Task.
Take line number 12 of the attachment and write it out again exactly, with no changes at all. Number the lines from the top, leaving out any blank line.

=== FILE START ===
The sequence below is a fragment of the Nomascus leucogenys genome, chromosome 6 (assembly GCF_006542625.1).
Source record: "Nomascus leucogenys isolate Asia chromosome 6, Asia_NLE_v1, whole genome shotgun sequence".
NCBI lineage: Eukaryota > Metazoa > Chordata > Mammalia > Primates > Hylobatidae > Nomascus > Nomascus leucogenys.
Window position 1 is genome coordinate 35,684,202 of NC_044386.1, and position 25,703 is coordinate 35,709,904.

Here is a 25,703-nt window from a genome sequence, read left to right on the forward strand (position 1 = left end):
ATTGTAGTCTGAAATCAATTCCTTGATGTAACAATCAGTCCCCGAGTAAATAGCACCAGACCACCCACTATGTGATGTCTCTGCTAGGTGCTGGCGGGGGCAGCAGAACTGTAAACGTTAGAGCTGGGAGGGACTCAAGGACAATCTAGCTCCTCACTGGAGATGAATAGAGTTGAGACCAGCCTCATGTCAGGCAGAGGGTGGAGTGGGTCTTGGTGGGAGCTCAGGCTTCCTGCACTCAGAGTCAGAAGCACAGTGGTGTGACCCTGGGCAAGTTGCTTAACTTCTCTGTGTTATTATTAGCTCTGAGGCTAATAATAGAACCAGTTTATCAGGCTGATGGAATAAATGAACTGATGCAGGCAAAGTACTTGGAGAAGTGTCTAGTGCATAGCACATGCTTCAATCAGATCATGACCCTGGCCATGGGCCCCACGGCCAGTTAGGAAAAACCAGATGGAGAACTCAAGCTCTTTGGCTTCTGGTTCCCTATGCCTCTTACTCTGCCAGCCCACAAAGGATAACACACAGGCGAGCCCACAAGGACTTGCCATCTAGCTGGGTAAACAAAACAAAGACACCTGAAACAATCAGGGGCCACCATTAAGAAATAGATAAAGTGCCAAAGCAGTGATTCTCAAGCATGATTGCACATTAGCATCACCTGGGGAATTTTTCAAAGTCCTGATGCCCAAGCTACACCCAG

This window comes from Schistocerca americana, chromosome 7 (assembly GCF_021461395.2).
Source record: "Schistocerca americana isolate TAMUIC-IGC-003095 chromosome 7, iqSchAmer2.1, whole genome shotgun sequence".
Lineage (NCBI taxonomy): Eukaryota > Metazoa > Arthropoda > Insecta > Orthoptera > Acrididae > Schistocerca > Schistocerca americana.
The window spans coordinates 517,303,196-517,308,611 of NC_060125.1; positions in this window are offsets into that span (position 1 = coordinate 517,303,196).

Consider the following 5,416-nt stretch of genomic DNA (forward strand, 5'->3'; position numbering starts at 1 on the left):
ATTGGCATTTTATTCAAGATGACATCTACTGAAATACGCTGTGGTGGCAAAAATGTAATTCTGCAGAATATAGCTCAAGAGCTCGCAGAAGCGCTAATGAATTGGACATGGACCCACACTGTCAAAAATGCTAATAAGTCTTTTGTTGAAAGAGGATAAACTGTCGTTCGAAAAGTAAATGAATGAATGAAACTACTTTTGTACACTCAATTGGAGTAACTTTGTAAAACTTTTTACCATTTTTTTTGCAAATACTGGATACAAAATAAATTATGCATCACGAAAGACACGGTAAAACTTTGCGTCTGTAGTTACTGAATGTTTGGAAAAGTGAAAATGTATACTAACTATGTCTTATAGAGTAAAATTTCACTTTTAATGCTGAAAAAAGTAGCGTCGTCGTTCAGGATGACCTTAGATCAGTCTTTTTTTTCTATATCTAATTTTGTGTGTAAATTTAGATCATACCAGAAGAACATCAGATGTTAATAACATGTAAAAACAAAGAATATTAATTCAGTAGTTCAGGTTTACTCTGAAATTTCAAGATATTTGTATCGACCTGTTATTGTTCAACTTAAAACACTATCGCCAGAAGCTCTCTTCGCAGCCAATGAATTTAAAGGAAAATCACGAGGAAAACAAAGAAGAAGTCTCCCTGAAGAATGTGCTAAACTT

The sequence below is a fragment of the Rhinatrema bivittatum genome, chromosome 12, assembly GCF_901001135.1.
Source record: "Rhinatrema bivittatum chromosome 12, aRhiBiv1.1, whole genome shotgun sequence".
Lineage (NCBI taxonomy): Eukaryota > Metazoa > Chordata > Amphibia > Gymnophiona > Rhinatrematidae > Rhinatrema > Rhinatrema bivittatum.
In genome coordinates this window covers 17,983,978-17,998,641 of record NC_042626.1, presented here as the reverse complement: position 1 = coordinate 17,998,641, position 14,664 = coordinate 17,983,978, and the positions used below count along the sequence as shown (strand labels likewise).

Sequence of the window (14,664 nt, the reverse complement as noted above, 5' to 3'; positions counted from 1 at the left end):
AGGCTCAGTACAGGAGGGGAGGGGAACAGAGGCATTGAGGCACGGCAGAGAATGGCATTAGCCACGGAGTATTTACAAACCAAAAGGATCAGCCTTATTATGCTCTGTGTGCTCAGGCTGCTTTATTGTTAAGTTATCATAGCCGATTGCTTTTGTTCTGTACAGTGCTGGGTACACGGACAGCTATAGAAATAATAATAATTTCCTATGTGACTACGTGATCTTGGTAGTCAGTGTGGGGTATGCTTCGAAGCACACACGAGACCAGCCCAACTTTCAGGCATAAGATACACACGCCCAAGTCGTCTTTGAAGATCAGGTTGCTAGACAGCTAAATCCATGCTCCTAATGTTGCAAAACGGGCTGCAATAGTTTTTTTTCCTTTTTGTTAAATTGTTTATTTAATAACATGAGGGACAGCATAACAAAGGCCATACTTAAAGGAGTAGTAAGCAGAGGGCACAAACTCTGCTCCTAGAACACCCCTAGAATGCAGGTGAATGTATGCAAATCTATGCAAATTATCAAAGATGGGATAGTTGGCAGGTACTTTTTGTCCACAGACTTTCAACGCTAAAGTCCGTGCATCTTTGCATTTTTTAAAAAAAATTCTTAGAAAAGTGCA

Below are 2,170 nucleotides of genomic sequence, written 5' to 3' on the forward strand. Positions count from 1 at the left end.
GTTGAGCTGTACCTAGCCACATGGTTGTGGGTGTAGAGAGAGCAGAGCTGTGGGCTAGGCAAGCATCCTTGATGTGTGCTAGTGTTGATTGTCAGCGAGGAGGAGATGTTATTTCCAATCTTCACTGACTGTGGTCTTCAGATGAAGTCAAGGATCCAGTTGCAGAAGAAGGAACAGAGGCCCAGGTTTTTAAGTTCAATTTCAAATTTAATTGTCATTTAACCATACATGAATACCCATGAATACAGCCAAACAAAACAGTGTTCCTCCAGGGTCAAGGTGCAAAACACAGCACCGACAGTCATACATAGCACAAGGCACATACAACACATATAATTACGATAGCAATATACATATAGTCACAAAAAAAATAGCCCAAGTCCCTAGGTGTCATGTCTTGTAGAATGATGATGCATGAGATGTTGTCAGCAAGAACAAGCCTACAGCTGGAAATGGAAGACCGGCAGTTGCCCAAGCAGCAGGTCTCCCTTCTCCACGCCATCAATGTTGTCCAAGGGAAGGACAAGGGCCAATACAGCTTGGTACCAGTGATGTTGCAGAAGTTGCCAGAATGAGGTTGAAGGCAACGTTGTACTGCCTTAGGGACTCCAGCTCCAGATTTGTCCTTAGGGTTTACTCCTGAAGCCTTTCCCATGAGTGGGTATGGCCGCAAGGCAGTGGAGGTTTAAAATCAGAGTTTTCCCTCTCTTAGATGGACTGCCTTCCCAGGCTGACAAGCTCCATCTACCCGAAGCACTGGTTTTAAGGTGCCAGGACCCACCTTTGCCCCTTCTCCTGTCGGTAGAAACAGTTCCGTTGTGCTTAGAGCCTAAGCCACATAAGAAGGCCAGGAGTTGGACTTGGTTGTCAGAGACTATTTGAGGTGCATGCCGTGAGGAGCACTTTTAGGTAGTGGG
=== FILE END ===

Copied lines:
ATTGGCATTTTATTCAAGATGACATCTACTGAAATACGCTGTGGTGGCAAAAATGTAATTCTGCAGAATATAGCTCAAGAGCTCGCAGAAGCGCTAATGAATTGGACATGGACCCACACTGTCAAAAATGCTAATAAGTCTTTTGTTGAAAGAGGATAAACTGTCGTTCGAAAAGTAAATGAATGAATGAAACTACTTTTGTACACTCAATTGGAGTAACTTTGTAAAACTTTTTACCATTTTTTTTGCAAATACTGGATACAAAATAAATTATGCATCACGAAAGACACGGTAAAACTTTGCGTCTGTAGTTACTGAATGTTTGGAAAAGTGAAAATGTATACTAACTATGTCTTATAGAGTAAAATTTCACTTTTAATGCTGAAAAAAGTAGCGTCGTCGTTCAGGATGACCTTAGATCAGTCTTTTTTTTCTATATCTAATTTTGTGTGTAAATTTAGATCATACCAGAAGAACATCAGATGTTAATAACATGTAAAAACAAAGAATATTAATTCAGTAGTTCAGGTTTACTCTGAAATTTCAAGATATTTGTATCGACCTGTTATTGTTCAACTTAAAACACTATCGCCAGAAGCTCTCTTCGCAGCCAATGAATTTAAAGGAAAATCACGAGGAAAACAAAGAAGAAGTCTCCCTGAAGAATGTGCTAAACTT